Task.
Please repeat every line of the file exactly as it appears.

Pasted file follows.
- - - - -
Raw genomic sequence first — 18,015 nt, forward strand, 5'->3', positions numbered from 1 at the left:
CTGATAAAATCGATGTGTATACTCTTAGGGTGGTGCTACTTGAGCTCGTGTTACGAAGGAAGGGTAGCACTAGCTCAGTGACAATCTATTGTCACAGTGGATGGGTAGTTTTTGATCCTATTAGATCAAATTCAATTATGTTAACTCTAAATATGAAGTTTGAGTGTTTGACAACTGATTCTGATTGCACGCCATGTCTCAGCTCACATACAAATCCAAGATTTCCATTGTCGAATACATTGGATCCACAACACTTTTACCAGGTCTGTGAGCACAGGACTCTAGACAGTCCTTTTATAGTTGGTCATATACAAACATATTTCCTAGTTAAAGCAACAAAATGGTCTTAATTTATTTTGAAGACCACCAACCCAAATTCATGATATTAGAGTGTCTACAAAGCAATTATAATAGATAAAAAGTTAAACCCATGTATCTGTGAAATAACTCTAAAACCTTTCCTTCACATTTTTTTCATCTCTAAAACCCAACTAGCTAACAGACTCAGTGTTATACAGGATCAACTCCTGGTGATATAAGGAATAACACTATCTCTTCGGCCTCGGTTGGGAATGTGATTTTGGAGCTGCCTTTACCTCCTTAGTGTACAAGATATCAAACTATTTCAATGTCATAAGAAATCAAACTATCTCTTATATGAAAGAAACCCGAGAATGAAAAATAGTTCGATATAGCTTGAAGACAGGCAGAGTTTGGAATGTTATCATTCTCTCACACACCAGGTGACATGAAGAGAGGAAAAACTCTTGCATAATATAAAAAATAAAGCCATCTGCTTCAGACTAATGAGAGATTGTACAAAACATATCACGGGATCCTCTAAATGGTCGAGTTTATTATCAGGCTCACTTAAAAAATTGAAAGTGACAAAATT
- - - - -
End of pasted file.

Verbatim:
Raw genomic sequence first — 18,015 nt, forward strand, 5'->3', positions numbered from 1 at the left:
CTGATAAAATCGATGTGTATACTCTTAGGGTGGTGCTACTTGAGCTCGTGTTACGAAGGAAGGGTAGCACTAGCTCAGTGACAATCTATTGTCACAGTGGATGGGTAGTTTTTGATCCTATTAGATCAAATTCAATTATGTTAACTCTAAATATGAAGTTTGAGTGTTTGACAACTGATTCTGATTGCACGCCATGTCTCAGCTCACATACAAATCCAAGATTTCCATTGTCGAATACATTGGATCCACAACACTTTTACCAGGTCTGTGAGCACAGGACTCTAGACAGTCCTTTTATAGTTGGTCATATACAAACATATTTCCTAGTTAAAGCAACAAAATGGTCTTAATTTATTTTGAAGACCACCAACCCAAATTCATGATATTAGAGTGTCTACAAAGCAATTATAATAGATAAAAAGTTAAACCCATGTATCTGTGAAATAACTCTAAAACCTTTCCTTCACATTTTTTTCATCTCTAAAACCCAACTAGCTAACAGACTCAGTGTTATACAGGATCAACTCCTGGTGATATAAGGAATAACACTATCTCTTCGGCCTCGGTTGGGAATGTGATTTTGGAGCTGCCTTTACCTCCTTAGTGTACAAGATATCAAACTATTTCAATGTCATAAGAAATCAAACTATCTCTTATATGAAAGAAACCCGAGAATGAAAAATAGTTCGATATAGCTTGAAGACAGGCAGAGTTTGGAATGTTATCATTCTCTCACACACCAGGTGACATGAAGAGAGGAAAAACTCTTGCATAATATAAAAAATAAAGCCATCTGCTTCAGACTAATGAGAGATTGTACAAAACATATCACGGGATCCTCTAAATGGTCGAGTTTATTATCAGGCTCACTTAAAAAATTGAAAGTGACAAAATT